The genre "comedy of manners" was introduced in the 1600s in England.
Dictionary.com defines "comedy of manners" as...
...a comedy satirizing the manners and customs of a social class, especially one dealing with the amorous intrigues of fashionable society.
The comedy of manners genre is believed to have its roots in the works of Ben Jonson (an English writer), and seventeenth-century French playwright, Molière.
(An example of a comedy of manners "predecessor" might be Moliere's play Tartuffe, a very funny production that depicts a scam artist [Tartuffe] being welcomed into a wealthy man's home; the entire family can see the con man for who he is, while the host (Orgon) is clueless. The plot moves along quickly, presenting ridiculous difficulties for the family to deal with, and a good deal of entertainment for the audience.)
Some of the writers who are considered experts at writing these satirical pieces of humor in the first generation of this literary movement are: George Etherege, William Wycherley and John Vanbrugh, among others.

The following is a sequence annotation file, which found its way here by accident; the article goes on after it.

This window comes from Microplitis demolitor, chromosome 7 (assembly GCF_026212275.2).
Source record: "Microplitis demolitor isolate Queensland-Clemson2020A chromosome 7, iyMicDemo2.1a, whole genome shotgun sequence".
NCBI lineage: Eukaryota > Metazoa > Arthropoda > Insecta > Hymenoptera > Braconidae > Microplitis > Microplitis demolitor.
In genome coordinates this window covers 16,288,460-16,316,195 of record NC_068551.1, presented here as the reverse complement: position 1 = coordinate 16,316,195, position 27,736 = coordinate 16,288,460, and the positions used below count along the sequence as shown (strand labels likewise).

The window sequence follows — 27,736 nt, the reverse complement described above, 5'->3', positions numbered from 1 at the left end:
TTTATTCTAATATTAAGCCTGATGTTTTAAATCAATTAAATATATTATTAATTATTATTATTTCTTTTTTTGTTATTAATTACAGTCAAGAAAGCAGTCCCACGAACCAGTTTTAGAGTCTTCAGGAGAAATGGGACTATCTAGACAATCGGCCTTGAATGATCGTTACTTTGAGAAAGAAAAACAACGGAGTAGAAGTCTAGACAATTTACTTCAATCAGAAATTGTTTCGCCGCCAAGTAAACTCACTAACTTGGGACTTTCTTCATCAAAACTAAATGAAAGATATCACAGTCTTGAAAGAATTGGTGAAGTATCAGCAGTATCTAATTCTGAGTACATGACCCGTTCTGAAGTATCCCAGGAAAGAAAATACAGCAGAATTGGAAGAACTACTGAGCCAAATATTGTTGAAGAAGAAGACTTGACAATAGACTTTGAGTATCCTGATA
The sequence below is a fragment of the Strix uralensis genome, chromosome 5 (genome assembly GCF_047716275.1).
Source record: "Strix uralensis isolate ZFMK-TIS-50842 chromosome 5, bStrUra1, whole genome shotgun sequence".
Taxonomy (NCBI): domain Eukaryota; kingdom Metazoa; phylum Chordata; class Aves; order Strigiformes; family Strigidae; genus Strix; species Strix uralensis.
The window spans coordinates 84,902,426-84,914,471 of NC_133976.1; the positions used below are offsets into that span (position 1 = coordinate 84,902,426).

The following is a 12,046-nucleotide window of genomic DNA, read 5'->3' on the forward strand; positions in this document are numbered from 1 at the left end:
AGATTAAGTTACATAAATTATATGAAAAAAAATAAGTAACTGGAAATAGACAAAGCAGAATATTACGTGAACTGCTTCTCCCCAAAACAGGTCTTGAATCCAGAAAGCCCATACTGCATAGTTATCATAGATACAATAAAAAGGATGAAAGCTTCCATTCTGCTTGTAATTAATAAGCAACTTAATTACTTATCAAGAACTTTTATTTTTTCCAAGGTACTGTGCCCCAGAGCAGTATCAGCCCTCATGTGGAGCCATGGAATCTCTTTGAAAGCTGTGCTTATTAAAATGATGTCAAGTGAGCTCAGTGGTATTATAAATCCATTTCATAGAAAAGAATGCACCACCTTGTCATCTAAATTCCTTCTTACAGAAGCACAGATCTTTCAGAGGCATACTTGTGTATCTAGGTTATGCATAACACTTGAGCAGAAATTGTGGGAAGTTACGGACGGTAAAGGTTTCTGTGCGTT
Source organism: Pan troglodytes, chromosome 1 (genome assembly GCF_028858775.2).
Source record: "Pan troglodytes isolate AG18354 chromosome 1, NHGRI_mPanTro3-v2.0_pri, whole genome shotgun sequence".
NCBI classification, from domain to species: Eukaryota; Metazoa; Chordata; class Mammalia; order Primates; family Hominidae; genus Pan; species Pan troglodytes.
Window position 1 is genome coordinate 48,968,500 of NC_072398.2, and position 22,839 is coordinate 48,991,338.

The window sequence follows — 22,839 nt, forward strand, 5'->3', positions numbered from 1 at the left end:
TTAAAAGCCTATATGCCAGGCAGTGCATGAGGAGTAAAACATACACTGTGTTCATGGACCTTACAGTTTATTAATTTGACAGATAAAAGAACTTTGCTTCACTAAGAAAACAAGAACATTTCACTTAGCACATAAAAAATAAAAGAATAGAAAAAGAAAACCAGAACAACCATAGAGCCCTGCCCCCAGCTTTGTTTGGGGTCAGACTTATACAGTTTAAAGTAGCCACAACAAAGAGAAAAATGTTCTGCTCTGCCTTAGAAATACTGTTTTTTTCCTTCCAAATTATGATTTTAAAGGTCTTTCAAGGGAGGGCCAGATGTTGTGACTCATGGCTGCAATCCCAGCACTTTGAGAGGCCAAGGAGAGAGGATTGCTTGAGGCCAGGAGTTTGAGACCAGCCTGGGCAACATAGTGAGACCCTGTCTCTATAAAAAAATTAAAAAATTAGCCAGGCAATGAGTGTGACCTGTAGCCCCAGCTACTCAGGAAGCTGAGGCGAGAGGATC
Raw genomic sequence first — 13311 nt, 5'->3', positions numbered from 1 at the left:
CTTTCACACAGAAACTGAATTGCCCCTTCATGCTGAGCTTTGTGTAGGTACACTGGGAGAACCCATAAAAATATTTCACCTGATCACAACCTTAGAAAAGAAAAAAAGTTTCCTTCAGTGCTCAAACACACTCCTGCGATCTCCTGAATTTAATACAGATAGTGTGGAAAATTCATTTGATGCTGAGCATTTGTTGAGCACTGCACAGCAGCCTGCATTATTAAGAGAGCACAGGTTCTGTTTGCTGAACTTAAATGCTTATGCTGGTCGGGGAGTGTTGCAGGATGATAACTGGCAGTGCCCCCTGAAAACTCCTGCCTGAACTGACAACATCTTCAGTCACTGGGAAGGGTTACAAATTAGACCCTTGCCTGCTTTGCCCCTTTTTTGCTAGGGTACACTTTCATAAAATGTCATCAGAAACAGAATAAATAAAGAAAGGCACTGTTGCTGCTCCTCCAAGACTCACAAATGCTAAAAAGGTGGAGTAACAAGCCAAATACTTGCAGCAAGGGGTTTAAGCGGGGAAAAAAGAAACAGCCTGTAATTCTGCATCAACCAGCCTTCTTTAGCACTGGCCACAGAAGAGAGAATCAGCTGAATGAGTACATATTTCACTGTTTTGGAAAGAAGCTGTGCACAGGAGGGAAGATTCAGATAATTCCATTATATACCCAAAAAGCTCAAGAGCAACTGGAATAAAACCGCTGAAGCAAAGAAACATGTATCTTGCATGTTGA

Etherege is credited with launching this new genre with his works Love in a Tub and The Comical Revenge.
[William] Congreve is considered by many critics to have been the greatest wit of the dramatists writing in this vein.
The characters in these works had little depth: more often than not character types were used—generally:
the fool, the schemer, the hypocrite, the jealous husband...
Later, characters would have more depth, being seen as individuals rather than just "types."
While this form of comedy eventually made way for sentimental comedies, the form was reintroduced by Richard Brinsley Sheridan (who wrote The Rivals) and Oliver Goldsmith (author of She Stoops to Conquer), writers who were able to bring about a renewed interest in the genre.